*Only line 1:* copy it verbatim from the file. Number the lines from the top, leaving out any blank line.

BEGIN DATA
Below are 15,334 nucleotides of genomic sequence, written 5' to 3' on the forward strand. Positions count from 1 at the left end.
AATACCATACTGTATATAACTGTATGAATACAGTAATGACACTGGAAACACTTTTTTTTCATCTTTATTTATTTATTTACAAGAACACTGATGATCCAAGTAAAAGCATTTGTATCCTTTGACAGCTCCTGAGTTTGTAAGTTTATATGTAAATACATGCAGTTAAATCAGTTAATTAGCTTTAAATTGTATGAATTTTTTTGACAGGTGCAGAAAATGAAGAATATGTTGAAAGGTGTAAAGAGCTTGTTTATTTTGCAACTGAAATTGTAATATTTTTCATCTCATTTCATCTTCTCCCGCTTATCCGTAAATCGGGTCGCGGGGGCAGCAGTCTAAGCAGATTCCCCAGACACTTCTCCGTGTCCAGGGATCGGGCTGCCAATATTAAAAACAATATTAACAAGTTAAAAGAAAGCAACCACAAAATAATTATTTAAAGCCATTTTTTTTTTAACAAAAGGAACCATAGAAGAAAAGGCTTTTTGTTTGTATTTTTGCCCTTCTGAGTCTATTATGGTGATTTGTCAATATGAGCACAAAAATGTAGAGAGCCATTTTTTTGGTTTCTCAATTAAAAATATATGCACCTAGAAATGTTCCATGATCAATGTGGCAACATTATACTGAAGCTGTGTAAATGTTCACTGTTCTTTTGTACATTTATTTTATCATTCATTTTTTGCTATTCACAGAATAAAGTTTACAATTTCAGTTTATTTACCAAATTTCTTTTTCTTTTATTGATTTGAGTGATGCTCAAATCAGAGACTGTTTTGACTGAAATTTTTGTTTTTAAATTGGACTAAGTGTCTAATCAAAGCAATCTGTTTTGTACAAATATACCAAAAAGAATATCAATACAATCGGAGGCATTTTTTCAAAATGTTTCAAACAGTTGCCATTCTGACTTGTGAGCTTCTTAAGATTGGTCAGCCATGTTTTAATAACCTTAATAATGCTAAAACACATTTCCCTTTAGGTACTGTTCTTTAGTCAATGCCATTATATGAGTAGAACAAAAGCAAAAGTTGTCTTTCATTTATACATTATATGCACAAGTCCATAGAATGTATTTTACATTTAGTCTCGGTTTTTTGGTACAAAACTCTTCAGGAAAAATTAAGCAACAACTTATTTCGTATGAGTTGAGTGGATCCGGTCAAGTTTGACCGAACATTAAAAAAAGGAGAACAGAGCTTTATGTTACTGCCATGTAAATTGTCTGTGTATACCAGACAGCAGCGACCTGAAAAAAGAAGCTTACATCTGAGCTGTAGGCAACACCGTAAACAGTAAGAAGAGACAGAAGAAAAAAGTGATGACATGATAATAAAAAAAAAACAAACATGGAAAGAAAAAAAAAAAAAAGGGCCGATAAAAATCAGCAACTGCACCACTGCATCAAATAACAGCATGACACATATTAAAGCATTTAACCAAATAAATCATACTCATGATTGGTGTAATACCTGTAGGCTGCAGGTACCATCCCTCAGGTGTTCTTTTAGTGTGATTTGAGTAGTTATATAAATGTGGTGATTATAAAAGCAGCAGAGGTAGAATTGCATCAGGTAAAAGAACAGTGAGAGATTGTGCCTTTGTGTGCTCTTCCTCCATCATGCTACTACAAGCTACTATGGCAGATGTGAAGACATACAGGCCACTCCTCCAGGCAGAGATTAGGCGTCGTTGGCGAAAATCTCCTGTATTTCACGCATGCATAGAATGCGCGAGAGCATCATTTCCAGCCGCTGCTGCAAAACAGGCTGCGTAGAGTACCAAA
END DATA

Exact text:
Below are 15,334 nucleotides of genomic sequence, written 5' to 3' on the forward strand. Positions count from 1 at the left end.